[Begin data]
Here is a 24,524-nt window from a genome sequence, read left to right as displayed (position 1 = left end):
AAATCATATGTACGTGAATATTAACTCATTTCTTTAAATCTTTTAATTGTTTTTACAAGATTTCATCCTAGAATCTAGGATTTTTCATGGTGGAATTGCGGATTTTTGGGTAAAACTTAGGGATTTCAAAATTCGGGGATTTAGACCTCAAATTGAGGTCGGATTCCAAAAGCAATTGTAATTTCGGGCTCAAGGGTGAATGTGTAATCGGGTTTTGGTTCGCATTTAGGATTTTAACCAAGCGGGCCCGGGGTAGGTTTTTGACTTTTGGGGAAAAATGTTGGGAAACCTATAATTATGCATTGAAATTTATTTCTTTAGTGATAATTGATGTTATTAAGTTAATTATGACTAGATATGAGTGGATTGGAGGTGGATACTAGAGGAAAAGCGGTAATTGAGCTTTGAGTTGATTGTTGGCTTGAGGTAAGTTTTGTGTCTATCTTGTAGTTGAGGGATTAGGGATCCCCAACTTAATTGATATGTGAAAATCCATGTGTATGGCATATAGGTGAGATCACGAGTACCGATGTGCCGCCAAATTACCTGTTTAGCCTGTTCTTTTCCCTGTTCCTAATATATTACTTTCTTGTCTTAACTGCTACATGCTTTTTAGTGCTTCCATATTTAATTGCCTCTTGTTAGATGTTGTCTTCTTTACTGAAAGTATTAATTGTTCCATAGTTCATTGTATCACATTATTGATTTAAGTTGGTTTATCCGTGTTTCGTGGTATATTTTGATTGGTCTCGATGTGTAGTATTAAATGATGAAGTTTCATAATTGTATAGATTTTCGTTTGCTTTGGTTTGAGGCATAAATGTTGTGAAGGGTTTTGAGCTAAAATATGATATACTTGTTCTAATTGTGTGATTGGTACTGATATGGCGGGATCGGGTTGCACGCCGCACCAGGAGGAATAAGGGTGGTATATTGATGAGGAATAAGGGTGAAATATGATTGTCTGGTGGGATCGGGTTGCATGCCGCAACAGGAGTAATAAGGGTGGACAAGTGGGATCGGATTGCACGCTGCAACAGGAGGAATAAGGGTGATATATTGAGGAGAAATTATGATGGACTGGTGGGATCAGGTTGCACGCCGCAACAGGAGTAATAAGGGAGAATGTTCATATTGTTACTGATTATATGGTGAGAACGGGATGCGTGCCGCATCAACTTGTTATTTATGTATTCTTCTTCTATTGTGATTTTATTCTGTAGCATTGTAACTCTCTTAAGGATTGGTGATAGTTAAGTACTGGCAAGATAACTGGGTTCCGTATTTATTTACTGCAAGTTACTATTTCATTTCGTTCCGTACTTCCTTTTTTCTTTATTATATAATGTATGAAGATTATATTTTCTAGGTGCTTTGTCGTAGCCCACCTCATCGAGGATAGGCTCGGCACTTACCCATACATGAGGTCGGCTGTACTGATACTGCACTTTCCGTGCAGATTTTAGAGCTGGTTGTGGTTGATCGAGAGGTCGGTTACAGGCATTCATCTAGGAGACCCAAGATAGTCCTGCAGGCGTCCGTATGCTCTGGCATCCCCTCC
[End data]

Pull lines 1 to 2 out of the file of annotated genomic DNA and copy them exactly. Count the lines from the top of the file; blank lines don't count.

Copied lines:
Here is a 24,524-nt window from a genome sequence, read left to right as displayed (position 1 = left end):
AAATCATATGTACGTGAATATTAACTCATTTCTTTAAATCTTTTAATTGTTTTTACAAGATTTCATCCTAGAATCTAGGATTTTTCATGGTGGAATTGCGGATTTTTGGGTAAAACTTAGGGATTTCAAAATTCGGGGATTTAGACCTCAAATTGAGGTCGGATTCCAAAAGCAATTGTAATTTCGGGCTCAAGGGTGAATGTGTAATCGGGTTTTGGTTCGCATTTAGGATTTTAACCAAGCGGGCCCGGGGTAGGTTTTTGACTTTTGGGGAAAAATGTTGGGAAACCTATAATTATGCATTGAAATTTATTTCTTTAGTGATAATTGATGTTATTAAGTTAATTATGACTAGATATGAGTGGATTGGAGGTGGATACTAGAGGAAAAGCGGTAATTGAGCTTTGAGTTGATTGTTGGCTTGAGGTAAGTTTTGTGTCTATCTTGTAGTTGAGGGATTAGGGATCCCCAACTTAATTGATATGTGAAAATCCATGTGTATGGCATATAGGTGAGATCACGAGTACCGATGTGCCGCCAAATTACCTGTTTAGCCTGTTCTTTTCCCTGTTCCTAATATATTACTTTCTTGTCTTAACTGCTACATGCTTTTTAGTGCTTCCATATTTAATTGCCTCTTGTTAGATGTTGTCTTCTTTACTGAAAGTATTAATTGTTCCATAGTTCATTGTATCACATTATTGATTTAAGTTGGTTTATCCGTGTTTCGTGGTATATTTTGATTGGTCTCGATGTGTAGTATTAAATGATGAAGTTTCATAATTGTATAGATTTTCGTTTGCTTTGGTTTGAGGCATAAATGTTGTGAAGGGTTTTGAGCTAAAATATGATATACTTGTTCTAATTGTGTGATTGGTACTGATATGGCGGGATCGGGTTGCACGCCGCACCAGGAGGAATAAGGGTGGTATATTGATGAGGAATAAGGGTGAAATATGATTGTCTGGTGGGATCGGGTTGCATGCCGCAACAGGAGTAATAAGGGTGGACAAGTGGGATCGGATTGCACGCTGCAACAGGAGGAATAAGGGTGATATATTGAGGAGAAATTATGATGGACTGGTGGGATCAGGTTGCACGCCGCAACAGGAGTAATAAGGGAGAATGTTCATATTGTTACTGATTATATGGTGAGAACGGGATGCGTGCCGCATCAACTTGTTATTTATGTATTCTTCTTCTATTGTGATTTTATTCTGTAGCATTGTAACTCTCTTAAGGATTGGTGATAGTTAAGTACTGGCAAGATAACTGGGTTCCGTATTTATTTACTGCAAGTTACTATTTCATTTCGTTCCGTACTTCCTTTTTTCTTTATTATATAATGTATGAAGATTATATTTTCTAGGTGCTTTGTCGTAGCCCACCTCATCGAGGATAGGCTCGGCACTTACCCATACATGAGGTCGGCTGTACTGATACTGCACTTTCCGTGCAGATTTTAGAGCTGGTTGTGGTTGATCGAGAGGTCGGTTACAGGCATTCATCTAGGAGACCCAAGATAGTCCTGCAGGCGTCCGTATGCTCTGGCATCCCCTCC